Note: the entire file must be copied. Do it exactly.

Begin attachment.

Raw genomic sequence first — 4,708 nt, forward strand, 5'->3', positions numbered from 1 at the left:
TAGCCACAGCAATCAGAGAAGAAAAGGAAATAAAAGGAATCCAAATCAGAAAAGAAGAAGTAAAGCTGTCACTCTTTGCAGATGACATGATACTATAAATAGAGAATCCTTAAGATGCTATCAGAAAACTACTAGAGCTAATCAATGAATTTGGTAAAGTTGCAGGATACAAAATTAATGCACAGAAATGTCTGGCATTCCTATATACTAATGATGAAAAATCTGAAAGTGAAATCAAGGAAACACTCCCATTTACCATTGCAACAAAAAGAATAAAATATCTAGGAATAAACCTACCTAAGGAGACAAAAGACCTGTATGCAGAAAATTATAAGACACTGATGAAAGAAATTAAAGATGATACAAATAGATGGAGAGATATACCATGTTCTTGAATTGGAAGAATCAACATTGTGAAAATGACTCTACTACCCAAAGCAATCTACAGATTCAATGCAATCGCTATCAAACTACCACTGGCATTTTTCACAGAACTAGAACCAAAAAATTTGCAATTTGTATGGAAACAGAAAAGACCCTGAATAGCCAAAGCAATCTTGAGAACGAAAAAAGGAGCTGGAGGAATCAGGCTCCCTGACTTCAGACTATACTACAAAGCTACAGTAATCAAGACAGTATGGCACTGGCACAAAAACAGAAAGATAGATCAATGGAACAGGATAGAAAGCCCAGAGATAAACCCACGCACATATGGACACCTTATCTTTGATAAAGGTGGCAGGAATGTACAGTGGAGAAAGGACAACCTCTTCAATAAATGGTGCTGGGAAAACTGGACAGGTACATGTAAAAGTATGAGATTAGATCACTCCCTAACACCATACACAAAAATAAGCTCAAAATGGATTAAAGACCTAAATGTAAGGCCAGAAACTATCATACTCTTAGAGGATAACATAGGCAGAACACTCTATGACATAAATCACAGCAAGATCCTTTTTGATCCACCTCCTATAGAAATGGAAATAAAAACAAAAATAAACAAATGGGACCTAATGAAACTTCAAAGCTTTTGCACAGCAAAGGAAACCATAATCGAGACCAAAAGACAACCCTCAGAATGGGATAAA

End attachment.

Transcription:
Raw genomic sequence first — 4,708 nt, forward strand, 5'->3', positions numbered from 1 at the left:
TAGCCACAGCAATCAGAGAAGAAAAGGAAATAAAAGGAATCCAAATCAGAAAAGAAGAAGTAAAGCTGTCACTCTTTGCAGATGACATGATACTATAAATAGAGAATCCTTAAGATGCTATCAGAAAACTACTAGAGCTAATCAATGAATTTGGTAAAGTTGCAGGATACAAAATTAATGCACAGAAATGTCTGGCATTCCTATATACTAATGATGAAAAATCTGAAAGTGAAATCAAGGAAACACTCCCATTTACCATTGCAACAAAAAGAATAAAATATCTAGGAATAAACCTACCTAAGGAGACAAAAGACCTGTATGCAGAAAATTATAAGACACTGATGAAAGAAATTAAAGATGATACAAATAGATGGAGAGATATACCATGTTCTTGAATTGGAAGAATCAACATTGTGAAAATGACTCTACTACCCAAAGCAATCTACAGATTCAATGCAATCGCTATCAAACTACCACTGGCATTTTTCACAGAACTAGAACCAAAAAATTTGCAATTTGTATGGAAACAGAAAAGACCCTGAATAGCCAAAGCAATCTTGAGAACGAAAAAAGGAGCTGGAGGAATCAGGCTCCCTGACTTCAGACTATACTACAAAGCTACAGTAATCAAGACAGTATGGCACTGGCACAAAAACAGAAAGATAGATCAATGGAACAGGATAGAAAGCCCAGAGATAAACCCACGCACATATGGACACCTTATCTTTGATAAAGGTGGCAGGAATGTACAGTGGAGAAAGGACAACCTCTTCAATAAATGGTGCTGGGAAAACTGGACAGGTACATGTAAAAGTATGAGATTAGATCACTCCCTAACACCATACACAAAAATAAGCTCAAAATGGATTAAAGACCTAAATGTAAGGCCAGAAACTATCATACTCTTAGAGGATAACATAGGCAGAACACTCTATGACATAAATCACAGCAAGATCCTTTTTGATCCACCTCCTATAGAAATGGAAATAAAAACAAAAATAAACAAATGGGACCTAATGAAACTTCAAAGCTTTTGCACAGCAAAGGAAACCATAATCGAGACCAAAAGACAACCCTCAGAATGGGATAAA